Outgoing Speaker Nancy Pelosi (D-Calif.) beat back a challenge from "Blue Dog" Rep. Heath Shuler (D-N.C.), 150–43, to emerge as House Democrats' choice for minority leader in the next Congress. Though she won by a wide margin, the tally was still seen as a sign that many in the caucus are uncomfortable with her leadership. Given Pelosi's unpopularity nationally, and the "shellacking" her caucus just endured, why didn't Democrats pick a new public face for the party? (Watch a Fox News discussion about Pelosi's re-election)
They need her experience: Pelosi "has a great deal of work to do to rebuild the confidence of her caucus," says John Nichols in The Nation. But she won a "sufficient mandate" to lead because "she has the skills" and "generally well-regarded political instincts" to be an effective minority leader, again. That's the reason House Democrats chose her 10 years ago, and it still applies.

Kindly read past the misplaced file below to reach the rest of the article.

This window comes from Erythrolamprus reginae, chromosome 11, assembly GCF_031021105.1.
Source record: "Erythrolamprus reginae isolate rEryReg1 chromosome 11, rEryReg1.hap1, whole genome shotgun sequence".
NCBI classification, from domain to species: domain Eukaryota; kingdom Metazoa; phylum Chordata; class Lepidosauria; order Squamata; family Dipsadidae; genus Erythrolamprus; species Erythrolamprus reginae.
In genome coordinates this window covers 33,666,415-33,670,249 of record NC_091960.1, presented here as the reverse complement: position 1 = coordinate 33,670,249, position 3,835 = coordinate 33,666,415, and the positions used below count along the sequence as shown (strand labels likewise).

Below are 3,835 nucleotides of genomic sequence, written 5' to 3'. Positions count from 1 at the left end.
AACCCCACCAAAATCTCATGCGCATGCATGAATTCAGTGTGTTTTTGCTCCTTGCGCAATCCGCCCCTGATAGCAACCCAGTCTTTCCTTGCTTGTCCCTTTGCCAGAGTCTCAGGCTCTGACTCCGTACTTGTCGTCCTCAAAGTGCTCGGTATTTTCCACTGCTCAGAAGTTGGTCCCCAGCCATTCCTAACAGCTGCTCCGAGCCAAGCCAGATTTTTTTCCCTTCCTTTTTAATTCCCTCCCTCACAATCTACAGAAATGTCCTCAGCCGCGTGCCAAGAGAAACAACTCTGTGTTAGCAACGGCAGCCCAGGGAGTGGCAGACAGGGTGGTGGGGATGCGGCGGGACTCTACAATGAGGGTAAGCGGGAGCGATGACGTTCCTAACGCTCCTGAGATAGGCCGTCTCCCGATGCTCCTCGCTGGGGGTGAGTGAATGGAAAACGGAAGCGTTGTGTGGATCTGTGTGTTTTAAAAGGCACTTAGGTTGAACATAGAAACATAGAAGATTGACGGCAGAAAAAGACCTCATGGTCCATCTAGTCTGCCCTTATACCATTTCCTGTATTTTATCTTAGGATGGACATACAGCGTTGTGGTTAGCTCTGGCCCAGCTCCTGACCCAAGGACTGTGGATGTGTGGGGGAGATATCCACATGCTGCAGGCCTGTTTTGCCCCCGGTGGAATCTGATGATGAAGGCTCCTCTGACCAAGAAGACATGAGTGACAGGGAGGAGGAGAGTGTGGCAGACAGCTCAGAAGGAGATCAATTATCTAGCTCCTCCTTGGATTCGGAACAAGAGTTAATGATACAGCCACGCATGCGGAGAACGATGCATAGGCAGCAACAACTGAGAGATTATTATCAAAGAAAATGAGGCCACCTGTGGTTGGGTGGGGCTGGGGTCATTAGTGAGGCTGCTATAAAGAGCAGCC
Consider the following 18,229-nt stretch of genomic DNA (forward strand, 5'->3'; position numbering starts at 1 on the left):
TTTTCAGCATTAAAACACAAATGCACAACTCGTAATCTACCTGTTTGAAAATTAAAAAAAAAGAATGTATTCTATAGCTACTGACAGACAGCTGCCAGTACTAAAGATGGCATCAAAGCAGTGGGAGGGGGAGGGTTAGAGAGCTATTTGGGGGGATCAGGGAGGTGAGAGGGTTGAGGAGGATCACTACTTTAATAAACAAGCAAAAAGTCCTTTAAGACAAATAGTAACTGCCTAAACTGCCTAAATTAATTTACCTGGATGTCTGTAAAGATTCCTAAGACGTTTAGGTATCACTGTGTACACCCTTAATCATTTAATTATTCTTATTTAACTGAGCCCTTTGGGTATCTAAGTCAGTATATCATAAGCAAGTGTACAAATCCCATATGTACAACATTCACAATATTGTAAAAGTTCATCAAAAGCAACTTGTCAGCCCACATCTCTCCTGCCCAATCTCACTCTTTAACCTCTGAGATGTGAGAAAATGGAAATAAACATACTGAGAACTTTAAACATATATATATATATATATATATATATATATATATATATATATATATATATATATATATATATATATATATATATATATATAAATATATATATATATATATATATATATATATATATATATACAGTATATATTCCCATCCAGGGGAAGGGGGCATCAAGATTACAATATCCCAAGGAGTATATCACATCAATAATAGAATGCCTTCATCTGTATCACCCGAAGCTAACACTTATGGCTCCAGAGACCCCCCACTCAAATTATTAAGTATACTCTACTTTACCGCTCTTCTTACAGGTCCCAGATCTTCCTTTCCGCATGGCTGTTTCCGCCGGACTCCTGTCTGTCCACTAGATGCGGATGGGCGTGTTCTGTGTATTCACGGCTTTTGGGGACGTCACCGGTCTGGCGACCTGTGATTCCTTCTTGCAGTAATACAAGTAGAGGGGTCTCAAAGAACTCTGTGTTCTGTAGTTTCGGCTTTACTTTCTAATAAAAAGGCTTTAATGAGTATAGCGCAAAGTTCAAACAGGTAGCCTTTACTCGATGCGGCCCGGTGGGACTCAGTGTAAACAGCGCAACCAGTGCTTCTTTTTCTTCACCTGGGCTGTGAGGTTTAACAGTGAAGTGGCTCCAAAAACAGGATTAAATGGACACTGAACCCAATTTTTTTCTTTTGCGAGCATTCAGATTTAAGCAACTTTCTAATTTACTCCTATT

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Democrats are masochistic and delusional: After the House Democrats' drubbing, keeping Pelosi on is "an act of electoral self-wounding that calls for psychiatric intervention," says Clive Crook in The Atlantic. If they chose her because they think her ideas are right, that would be somewhat "admirable." But they seem to think Americans agree with them, and that "calls into question [their] sanity," and their seriousness about winning back the majority.
There was no one else to choose: Keeping an "unpopular leader" may seem like a "self-defeating move" from "a public relations perspective," say Jonathan Allen and John F. Harris in Politico. And maybe it is. But House Democrats want a strong fighter sticking up for their interests, especially to the Obama White House, and no credible challenger stepped up. Whether you love Pelosi or hate her, when it comes to fundraising and corralling votes, "she's got game."
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